But one possible factor that really stuck out as a consequence of Jerome Frank’s article comes at the end of his discussion regarding equating law and science. Some legal thinkers, so the argument goes, have striven for “scientific dispassionateness” which has resulted in “confus[ing] scientific objectivity with disinterest in values, and attempts to be completely removed from ethics. And precisely because law is not a science, and ethical values are in reality pervasive in any legal thinking, such theorists have essentially selectively “buried” their own ethical assumptions within their supposedly logically coherent thoughts (216-17).

As much as this process might be unconscious, I believe it could have an effect on peoples’ reluctance to acknowledge the truth about the subjectivity and human element of the law or to think of ways to improve our understanding of the law. My point is that perhaps there is a sort of “digging in” effect, where those “in the know” are able to (again, unconsciously) instill their own social values into the legal system and retain control. Which means individuals are keeping power and featuring their values prominently in the structure of our legal system by doing exactly what my colleague on the second day of class suggested. Even when the members of the ruling class are essentially good and strive for objectivity, which I believe is generally true, when a scientific gloss is put on the law, the values and ethics of those people become inextricably involved in the legal system. On some level, then, the perceived scientific quality of the law is a form of social control that has more power than the law itself.

Hi John,

Regarding the idea of transparency and public belief being manipulated by elites, this quote by Nobel-Prize winning economist Paul Samuelson came to mind:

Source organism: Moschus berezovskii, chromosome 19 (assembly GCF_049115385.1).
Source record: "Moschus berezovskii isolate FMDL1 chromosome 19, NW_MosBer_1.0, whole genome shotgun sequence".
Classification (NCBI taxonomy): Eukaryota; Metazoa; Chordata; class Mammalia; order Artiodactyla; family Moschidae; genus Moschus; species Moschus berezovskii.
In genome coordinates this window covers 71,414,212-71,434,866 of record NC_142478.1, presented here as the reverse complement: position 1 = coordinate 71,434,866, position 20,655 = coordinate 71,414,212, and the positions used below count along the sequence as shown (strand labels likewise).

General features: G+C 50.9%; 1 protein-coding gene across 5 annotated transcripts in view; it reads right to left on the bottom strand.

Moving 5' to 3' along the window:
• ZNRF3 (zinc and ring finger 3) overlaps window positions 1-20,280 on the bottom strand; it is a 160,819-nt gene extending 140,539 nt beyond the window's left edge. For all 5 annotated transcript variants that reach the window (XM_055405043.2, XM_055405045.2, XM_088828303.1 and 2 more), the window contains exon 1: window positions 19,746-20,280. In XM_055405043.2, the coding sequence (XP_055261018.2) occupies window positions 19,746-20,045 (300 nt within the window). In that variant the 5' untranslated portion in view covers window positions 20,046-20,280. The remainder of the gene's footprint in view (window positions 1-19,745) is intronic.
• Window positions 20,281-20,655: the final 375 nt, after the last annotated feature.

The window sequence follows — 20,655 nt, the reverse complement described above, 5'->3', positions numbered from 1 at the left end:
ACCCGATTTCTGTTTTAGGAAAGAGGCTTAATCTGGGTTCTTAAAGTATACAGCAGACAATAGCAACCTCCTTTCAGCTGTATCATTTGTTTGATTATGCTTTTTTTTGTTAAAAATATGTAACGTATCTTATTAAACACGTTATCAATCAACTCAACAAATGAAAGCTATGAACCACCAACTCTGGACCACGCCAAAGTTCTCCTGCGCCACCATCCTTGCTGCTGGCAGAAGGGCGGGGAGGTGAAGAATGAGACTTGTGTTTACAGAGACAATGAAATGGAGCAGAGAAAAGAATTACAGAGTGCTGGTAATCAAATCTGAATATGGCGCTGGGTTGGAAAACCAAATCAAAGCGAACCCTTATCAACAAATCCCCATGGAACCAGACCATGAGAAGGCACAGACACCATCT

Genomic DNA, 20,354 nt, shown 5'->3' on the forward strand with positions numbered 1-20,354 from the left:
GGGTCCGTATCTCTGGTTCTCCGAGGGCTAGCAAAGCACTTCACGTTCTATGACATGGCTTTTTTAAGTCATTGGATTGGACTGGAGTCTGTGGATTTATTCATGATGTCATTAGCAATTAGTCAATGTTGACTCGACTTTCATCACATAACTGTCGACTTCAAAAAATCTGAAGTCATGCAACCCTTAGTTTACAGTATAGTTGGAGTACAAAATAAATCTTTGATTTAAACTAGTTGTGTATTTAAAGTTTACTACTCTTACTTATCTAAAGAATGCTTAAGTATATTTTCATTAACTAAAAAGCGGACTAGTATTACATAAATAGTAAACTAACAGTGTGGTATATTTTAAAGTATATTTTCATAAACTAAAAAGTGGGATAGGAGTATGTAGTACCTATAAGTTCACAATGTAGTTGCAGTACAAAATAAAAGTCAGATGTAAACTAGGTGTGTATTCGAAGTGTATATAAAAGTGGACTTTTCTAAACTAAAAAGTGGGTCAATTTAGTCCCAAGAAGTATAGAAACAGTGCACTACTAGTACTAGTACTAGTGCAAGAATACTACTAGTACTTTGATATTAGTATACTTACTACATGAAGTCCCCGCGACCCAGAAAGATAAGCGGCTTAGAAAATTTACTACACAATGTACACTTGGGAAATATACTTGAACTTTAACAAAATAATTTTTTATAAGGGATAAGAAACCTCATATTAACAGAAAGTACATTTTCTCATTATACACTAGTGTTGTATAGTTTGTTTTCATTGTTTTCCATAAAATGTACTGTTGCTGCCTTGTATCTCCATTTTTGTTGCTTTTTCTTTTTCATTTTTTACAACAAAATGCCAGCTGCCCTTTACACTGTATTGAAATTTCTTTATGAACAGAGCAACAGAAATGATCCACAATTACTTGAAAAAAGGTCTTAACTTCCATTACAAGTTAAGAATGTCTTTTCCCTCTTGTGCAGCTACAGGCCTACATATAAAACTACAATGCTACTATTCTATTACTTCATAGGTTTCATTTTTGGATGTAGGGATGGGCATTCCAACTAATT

"I think there is an element of truth in the view that the superstition that the budget must be balanced at all times [is necessary]. Once it is debunked [that] takes away one of the bulwarks that every society must have against expenditure out of control. There must be discipline in the allocation of resources or you will have anarchistic chaos and inefficiency. And one of the functions of old fashioned religion was to scare people by sometimes what might be regarded as myths into behaving in a way that the long-run civilized life requires. We have taken away a belief in the intrinsic necessity of balancing the budget if not in every year, [then] in every short period of time. If Prime Minister Gladstone came back to life he would say “uh, oh what you have done” and James Buchanan argues in those terms. I have to say that I see merit in that view.”

I think this speaks directly to your final conclusion, that: "On some level, then, the perceived scientific quality of the law is a form of social control that has more power than the law itself" - so-called "budget sustainability" and "national debt" concerns have led us to collectively accommodate huge amounts of suffering and injustice in the name of economic "laws" that would otherwise be completely unacceptable. The current economic crisis is, I think, as good an example as you'll find of how refusing to engage with realism through social self-deception can cause harm far greater than any temporary peace of mind that it creates.


Webs Webs

r9 - 22 Jan 2013 - 20:10:32 - IanSullivan